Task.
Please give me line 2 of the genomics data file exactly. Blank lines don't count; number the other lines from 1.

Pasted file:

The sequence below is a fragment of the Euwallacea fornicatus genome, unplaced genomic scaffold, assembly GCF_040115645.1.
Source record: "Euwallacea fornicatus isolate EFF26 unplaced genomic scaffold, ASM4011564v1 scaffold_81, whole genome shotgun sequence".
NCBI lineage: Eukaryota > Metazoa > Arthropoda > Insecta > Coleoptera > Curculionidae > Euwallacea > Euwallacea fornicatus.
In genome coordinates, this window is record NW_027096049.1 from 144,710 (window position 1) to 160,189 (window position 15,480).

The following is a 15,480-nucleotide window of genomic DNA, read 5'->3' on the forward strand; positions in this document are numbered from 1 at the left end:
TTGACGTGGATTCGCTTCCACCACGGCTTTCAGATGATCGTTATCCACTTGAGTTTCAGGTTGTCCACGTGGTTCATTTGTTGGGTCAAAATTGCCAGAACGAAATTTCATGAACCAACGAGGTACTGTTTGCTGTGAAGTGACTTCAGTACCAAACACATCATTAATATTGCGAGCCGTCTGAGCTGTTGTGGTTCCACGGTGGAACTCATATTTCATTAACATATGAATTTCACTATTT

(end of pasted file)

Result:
Source record: "Euwallacea fornicatus isolate EFF26 unplaced genomic scaffold, ASM4011564v1 scaffold_81, whole genome shotgun sequence".